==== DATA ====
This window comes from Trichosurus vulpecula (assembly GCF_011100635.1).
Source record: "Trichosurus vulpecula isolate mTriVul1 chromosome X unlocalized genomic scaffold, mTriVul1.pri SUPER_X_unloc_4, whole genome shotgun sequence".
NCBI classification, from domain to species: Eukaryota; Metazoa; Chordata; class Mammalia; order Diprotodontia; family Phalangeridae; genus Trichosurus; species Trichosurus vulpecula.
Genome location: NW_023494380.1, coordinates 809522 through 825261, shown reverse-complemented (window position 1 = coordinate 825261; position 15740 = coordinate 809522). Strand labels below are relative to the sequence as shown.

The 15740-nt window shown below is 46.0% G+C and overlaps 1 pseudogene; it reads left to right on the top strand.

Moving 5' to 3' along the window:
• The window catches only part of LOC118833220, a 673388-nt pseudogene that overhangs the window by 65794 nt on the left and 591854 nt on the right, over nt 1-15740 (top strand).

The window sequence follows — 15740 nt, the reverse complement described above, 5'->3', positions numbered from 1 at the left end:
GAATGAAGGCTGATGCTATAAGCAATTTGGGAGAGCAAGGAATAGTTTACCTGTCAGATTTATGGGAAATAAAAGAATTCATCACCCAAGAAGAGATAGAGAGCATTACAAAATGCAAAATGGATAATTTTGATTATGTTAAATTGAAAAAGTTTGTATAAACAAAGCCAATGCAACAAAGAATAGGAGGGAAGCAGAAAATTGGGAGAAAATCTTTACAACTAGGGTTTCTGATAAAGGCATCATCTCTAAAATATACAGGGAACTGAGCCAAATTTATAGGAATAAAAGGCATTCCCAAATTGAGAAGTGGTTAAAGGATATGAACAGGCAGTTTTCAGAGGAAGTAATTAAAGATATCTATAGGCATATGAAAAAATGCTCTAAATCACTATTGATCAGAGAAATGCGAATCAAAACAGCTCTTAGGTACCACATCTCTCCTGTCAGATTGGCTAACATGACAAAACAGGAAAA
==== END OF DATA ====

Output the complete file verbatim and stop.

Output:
This window comes from Trichosurus vulpecula (assembly GCF_011100635.1).
Source record: "Trichosurus vulpecula isolate mTriVul1 chromosome X unlocalized genomic scaffold, mTriVul1.pri SUPER_X_unloc_4, whole genome shotgun sequence".
NCBI classification, from domain to species: Eukaryota; Metazoa; Chordata; class Mammalia; order Diprotodontia; family Phalangeridae; genus Trichosurus; species Trichosurus vulpecula.
Genome location: NW_023494380.1, coordinates 809522 through 825261, shown reverse-complemented (window position 1 = coordinate 825261; position 15740 = coordinate 809522). Strand labels below are relative to the sequence as shown.

The 15740-nt window shown below is 46.0% G+C and overlaps 1 pseudogene; it reads left to right on the top strand.

Moving 5' to 3' along the window:
• The window catches only part of LOC118833220, a 673388-nt pseudogene that overhangs the window by 65794 nt on the left and 591854 nt on the right, over nt 1-15740 (top strand).

The window sequence follows — 15740 nt, the reverse complement described above, 5'->3', positions numbered from 1 at the left end:
GAATGAAGGCTGATGCTATAAGCAATTTGGGAGAGCAAGGAATAGTTTACCTGTCAGATTTATGGGAAATAAAAGAATTCATCACCCAAGAAGAGATAGAGAGCATTACAAAATGCAAAATGGATAATTTTGATTATGTTAAATTGAAAAAGTTTGTATAAACAAAGCCAATGCAACAAAGAATAGGAGGGAAGCAGAAAATTGGGAGAAAATCTTTACAACTAGGGTTTCTGATAAAGGCATCATCTCTAAAATATACAGGGAACTGAGCCAAATTTATAGGAATAAAAGGCATTCCCAAATTGAGAAGTGGTTAAAGGATATGAACAGGCAGTTTTCAGAGGAAGTAATTAAAGATATCTATAGGCATATGAAAAAATGCTCTAAATCACTATTGATCAGAGAAATGCGAATCAAAACAGCTCTTAGGTACCACATCTCTCCTGTCAGATTGGCTAACATGACAAAACAGGAAAA